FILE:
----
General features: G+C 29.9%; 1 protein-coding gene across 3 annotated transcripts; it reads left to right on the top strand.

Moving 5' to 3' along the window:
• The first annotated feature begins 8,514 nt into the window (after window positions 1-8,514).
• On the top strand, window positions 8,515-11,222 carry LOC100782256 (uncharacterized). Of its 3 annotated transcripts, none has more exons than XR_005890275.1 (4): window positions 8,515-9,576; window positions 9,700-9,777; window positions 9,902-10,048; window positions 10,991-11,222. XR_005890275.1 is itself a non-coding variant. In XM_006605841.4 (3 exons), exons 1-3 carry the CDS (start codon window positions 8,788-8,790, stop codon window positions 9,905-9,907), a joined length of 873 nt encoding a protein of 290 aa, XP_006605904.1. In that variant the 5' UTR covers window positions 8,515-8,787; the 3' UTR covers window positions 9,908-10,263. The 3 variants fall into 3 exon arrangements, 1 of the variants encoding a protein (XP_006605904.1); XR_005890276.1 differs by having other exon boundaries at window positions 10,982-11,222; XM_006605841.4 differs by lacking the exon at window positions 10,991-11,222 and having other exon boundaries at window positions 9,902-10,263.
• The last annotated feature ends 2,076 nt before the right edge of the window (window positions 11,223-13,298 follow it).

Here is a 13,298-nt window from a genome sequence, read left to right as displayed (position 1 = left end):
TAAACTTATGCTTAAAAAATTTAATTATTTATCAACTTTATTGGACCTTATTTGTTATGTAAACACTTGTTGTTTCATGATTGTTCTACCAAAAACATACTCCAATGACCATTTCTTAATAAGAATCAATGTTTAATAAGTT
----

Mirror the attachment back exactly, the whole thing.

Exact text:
General features: G+C 29.9%; 1 protein-coding gene across 3 annotated transcripts; it reads left to right on the top strand.

Moving 5' to 3' along the window:
• The first annotated feature begins 8,514 nt into the window (after window positions 1-8,514).
• On the top strand, window positions 8,515-11,222 carry LOC100782256 (uncharacterized). Of its 3 annotated transcripts, none has more exons than XR_005890275.1 (4): window positions 8,515-9,576; window positions 9,700-9,777; window positions 9,902-10,048; window positions 10,991-11,222. XR_005890275.1 is itself a non-coding variant. In XM_006605841.4 (3 exons), exons 1-3 carry the CDS (start codon window positions 8,788-8,790, stop codon window positions 9,905-9,907), a joined length of 873 nt encoding a protein of 290 aa, XP_006605904.1. In that variant the 5' UTR covers window positions 8,515-8,787; the 3' UTR covers window positions 9,908-10,263. The 3 variants fall into 3 exon arrangements, 1 of the variants encoding a protein (XP_006605904.1); XR_005890276.1 differs by having other exon boundaries at window positions 10,982-11,222; XM_006605841.4 differs by lacking the exon at window positions 10,991-11,222 and having other exon boundaries at window positions 9,902-10,263.
• The last annotated feature ends 2,076 nt before the right edge of the window (window positions 11,223-13,298 follow it).

Here is a 13,298-nt window from a genome sequence, read left to right as displayed (position 1 = left end):
TAAACTTATGCTTAAAAAATTTAATTATTTATCAACTTTATTGGACCTTATTTGTTATGTAAACACTTGTTGTTTCATGATTGTTCTACCAAAAACATACTCCAATGACCATTTCTTAATAAGAATCAATGTTTAATAAGTT